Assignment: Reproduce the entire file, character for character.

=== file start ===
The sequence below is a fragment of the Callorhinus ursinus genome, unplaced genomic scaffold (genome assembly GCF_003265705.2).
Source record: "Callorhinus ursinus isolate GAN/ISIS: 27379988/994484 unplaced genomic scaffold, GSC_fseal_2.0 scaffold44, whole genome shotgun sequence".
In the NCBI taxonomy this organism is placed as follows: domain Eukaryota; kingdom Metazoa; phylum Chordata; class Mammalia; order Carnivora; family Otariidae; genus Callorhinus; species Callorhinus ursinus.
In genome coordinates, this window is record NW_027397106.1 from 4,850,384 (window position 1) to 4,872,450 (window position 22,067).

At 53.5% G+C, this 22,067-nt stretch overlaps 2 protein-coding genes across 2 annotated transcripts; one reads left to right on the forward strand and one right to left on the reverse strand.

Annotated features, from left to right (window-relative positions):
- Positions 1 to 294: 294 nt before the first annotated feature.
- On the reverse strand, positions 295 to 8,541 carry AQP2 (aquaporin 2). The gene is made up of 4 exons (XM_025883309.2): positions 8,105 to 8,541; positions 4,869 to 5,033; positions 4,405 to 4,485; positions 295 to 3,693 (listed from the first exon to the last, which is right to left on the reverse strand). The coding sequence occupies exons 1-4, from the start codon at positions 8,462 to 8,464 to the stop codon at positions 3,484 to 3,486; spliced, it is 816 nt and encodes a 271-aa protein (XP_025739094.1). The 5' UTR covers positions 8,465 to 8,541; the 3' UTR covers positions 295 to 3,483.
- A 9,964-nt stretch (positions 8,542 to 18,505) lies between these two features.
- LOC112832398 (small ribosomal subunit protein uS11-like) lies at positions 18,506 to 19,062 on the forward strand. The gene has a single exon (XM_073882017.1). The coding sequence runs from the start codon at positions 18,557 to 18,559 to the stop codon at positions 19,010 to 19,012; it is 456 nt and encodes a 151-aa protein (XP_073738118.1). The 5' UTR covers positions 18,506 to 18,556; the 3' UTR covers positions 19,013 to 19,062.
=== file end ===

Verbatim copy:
The sequence below is a fragment of the Callorhinus ursinus genome, unplaced genomic scaffold (genome assembly GCF_003265705.2).
Source record: "Callorhinus ursinus isolate GAN/ISIS: 27379988/994484 unplaced genomic scaffold, GSC_fseal_2.0 scaffold44, whole genome shotgun sequence".
In the NCBI taxonomy this organism is placed as follows: domain Eukaryota; kingdom Metazoa; phylum Chordata; class Mammalia; order Carnivora; family Otariidae; genus Callorhinus; species Callorhinus ursinus.
In genome coordinates, this window is record NW_027397106.1 from 4,850,384 (window position 1) to 4,872,450 (window position 22,067).

At 53.5% G+C, this 22,067-nt stretch overlaps 2 protein-coding genes across 2 annotated transcripts; one reads left to right on the forward strand and one right to left on the reverse strand.

Annotated features, from left to right (window-relative positions):
- Positions 1 to 294: 294 nt before the first annotated feature.
- On the reverse strand, positions 295 to 8,541 carry AQP2 (aquaporin 2). The gene is made up of 4 exons (XM_025883309.2): positions 8,105 to 8,541; positions 4,869 to 5,033; positions 4,405 to 4,485; positions 295 to 3,693 (listed from the first exon to the last, which is right to left on the reverse strand). The coding sequence occupies exons 1-4, from the start codon at positions 8,462 to 8,464 to the stop codon at positions 3,484 to 3,486; spliced, it is 816 nt and encodes a 271-aa protein (XP_025739094.1). The 5' UTR covers positions 8,465 to 8,541; the 3' UTR covers positions 295 to 3,483.
- A 9,964-nt stretch (positions 8,542 to 18,505) lies between these two features.
- LOC112832398 (small ribosomal subunit protein uS11-like) lies at positions 18,506 to 19,062 on the forward strand. The gene has a single exon (XM_073882017.1). The coding sequence runs from the start codon at positions 18,557 to 18,559 to the stop codon at positions 19,010 to 19,012; it is 456 nt and encodes a 151-aa protein (XP_073738118.1). The 5' UTR covers positions 18,506 to 18,556; the 3' UTR covers positions 19,013 to 19,062.